Toastmasters: Is a DTM really Distinguished?

Editor’s note: If you’re looking for information about earning your DTM before or in the new Pathways program, click here

The Distinguished Toastmaster (DTM) designation can sometimes cause some lively debate, especially among DTMs who earned their designation meeting different requirements (i.e. before 2001) and those looking for fresh excuses not to meet the current ones. If you’re not a Toastmaster, don’t take this to mean there are issues with the program.

The fact is Toastmasters is a fantastic organization with members far and wide ready to support you and help you be more successful, whether you just want to overcome your fear of speaking in front of an audience, or you want to become a DTM and beyond. But because less than 1% of all Toastmasters ever finish their DTM requirements, there are a lot of misunderstood facts about the program.

For those of you that aren’t aware of the specifics, the DTM designation is the highest award an active Toastmaster can earn under the organization’s educational program.  Here’s how the award breaks down:

Communication Track
Competent Communicator award (10 Speeches)
Advanced Communicator Bronze (10 Speeches)
Advanced Communicator Silver (10 speeches and 2 modules)
Advanced Communicator Gold (10 speeches, 1 advanced program and mentor a new member)

Leadership Track
Competent Leader (10 Leadership projects completing about 20 individual tasks)
Advanced Leader Bronze (6 months-1 year as a club officer and 2 modules)
Advanced Leader Silver (1 year as a district officer, leadership project w/2 speeches and providing specific support to another club)

Some of the specifics take a bit of explanation, but you can tell from this is that it is a very real effort to complete this award, and anyone who takes the time and effort to get there has earned the respect of their peers. Period.

As for timing, this is an individually paced program, but here are some specifics:
All told, there are 40 speeches that will mostly fall into the 5-7 minute variety, but can include some 8-10 or even optionally 20-40 minute ones as well. Very few people speak at a “speech-a-month” pace or better (especially in their first few years), so this normally takes four or more years to complete (on average).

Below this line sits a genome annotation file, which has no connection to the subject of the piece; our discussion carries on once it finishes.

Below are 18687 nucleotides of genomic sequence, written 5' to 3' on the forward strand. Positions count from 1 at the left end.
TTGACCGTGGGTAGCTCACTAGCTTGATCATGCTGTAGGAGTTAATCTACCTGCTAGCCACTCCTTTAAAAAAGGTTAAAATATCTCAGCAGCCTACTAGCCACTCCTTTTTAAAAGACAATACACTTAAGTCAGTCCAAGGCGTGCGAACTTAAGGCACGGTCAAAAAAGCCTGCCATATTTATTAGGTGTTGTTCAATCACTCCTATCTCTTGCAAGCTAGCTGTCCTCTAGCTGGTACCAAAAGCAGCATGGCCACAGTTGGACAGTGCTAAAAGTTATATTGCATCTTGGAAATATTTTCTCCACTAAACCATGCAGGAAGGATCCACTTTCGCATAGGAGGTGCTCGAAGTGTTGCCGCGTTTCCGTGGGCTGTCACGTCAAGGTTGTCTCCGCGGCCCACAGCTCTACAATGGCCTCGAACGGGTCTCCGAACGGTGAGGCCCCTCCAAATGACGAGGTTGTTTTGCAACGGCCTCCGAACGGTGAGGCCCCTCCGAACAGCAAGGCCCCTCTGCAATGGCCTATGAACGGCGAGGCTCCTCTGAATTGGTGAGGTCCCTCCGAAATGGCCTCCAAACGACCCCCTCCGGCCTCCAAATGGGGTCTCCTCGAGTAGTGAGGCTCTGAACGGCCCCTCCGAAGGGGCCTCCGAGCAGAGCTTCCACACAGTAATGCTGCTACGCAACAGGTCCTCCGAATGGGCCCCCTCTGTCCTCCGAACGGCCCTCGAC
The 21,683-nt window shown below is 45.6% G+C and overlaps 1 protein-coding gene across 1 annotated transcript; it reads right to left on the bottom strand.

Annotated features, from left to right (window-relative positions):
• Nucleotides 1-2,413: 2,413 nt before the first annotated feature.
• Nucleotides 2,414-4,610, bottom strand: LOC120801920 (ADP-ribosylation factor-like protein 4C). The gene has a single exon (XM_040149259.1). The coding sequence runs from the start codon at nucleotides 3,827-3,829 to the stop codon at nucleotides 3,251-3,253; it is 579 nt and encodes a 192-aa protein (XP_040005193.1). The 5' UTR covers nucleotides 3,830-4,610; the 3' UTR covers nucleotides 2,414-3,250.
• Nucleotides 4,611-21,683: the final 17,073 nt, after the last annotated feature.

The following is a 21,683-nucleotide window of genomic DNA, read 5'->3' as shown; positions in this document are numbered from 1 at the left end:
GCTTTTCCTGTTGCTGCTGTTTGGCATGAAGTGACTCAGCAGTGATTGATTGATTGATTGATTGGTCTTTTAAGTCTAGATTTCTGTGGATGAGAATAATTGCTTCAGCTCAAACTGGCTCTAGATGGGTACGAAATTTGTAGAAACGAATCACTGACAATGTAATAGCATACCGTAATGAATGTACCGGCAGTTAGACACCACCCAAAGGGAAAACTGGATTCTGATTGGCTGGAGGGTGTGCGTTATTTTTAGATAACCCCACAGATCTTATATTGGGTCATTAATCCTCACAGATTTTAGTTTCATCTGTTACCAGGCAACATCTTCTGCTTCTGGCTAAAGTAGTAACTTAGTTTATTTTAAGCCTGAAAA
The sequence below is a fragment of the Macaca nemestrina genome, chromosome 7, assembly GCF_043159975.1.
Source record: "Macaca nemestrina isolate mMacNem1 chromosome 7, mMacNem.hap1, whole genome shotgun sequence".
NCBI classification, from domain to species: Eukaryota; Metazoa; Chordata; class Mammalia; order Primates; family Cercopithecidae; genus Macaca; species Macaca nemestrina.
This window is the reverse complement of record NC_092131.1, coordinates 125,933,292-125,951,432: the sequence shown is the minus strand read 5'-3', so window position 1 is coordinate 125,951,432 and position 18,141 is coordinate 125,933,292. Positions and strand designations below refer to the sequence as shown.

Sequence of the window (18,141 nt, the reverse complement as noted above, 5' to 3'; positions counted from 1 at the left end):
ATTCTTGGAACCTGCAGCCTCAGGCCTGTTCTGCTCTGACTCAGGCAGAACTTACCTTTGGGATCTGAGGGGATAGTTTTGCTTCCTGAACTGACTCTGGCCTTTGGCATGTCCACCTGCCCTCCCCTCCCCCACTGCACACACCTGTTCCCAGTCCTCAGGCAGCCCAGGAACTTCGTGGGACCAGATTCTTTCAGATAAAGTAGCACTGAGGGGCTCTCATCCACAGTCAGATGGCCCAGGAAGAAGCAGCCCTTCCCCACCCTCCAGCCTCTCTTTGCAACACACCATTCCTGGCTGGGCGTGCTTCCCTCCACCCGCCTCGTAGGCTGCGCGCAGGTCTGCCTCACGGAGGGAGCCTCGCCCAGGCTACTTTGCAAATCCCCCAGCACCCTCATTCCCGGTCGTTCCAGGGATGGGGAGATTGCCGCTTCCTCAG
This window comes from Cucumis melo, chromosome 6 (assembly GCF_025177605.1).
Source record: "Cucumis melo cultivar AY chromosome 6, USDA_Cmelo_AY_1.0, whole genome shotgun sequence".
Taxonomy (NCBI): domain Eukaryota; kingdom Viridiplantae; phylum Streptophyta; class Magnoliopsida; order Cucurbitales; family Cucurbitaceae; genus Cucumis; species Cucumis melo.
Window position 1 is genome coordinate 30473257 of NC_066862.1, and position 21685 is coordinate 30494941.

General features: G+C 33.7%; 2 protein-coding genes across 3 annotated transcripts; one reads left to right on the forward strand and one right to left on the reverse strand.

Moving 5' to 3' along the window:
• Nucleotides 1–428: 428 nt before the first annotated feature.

The four modules are basically prepared speeches of about 12-15 minutes each on specific educational topics.
The one advanced program is a seminar-style presentation that can range from 60 minutes to 4 hours. This takes extra preparation and special scheduling considerations.
The High Performance Leadership Program (HPL – I refered to it as a leadership project above) can take any amount of time, but expect 4-9 months, on average.
The 6-month to 1-year as a club officer should be done before being a district officer, and usually folks will serve in (at least) one position before being a club president. Then they’ll look toward district leadership.

So what does that mean in terms of a timeline? I’m glad you asked. I know a person who was able to go from joining to DTM in under 3 years, a member of one of my clubs did it in ~3.5 years, and I was able to do it in under 4 years. I also know folks who finished in 10 or more years, but those weren’t concentrated efforts. I don’t have a good number for an average, but it seems that there is such a broad range of answers that saying “8 years” or something would be misleading.

Speaking of misleading, there are a few misconceptions I’ve come across in my experience attaining my DTM. Disclaimer: These are my opinions, not anyone elses. I do not represent the Toastmasters organization with these comments, just my own opinions.

Misconceptions

1. The process for attaining a DTM has become too easy.
– MythBuster: The process actually became a bit more difficult in 2006 with the addition of the Competent Leadership (CL) Manual. Plus you’ll notice from the other requirements that this isn’t going to be replaced by a three-week bootcamp anytime soon.
– Fact: the entire process is self-paced and integrity-based. There are standards to be met (as shown above), but you don’t have to earn “straight As” to finish. In fact, the whole process is about gaining experience and increasing your confidence. If that is easy to you, then you’re probably not actually doing it.

2. A DTM should be able to speak like a professional speaker.
– MythBuster:  The accredited speaker program is for those wanting to validate their professional abilities.
– Fact:  Many DTMs start out having never spoke in front of an audience. It’s tough to be a pro after 400 speeches, much less 40.

3. A DTM should know everything there is to know about Toastmasters
– MythBuster:  Any DTM you meet will know more than many non-DTM Toastmasters, but it’s not a PhD in Toastology.
– Fact:  DTMs are encouraged to continue learning and serving, but it’s not a requirement: Toastmasters Magazine – IdeaCorner
Here are some other ideas to do after you finish your DTM.

4. Some DTMs took a “shortcut” to completing their requirements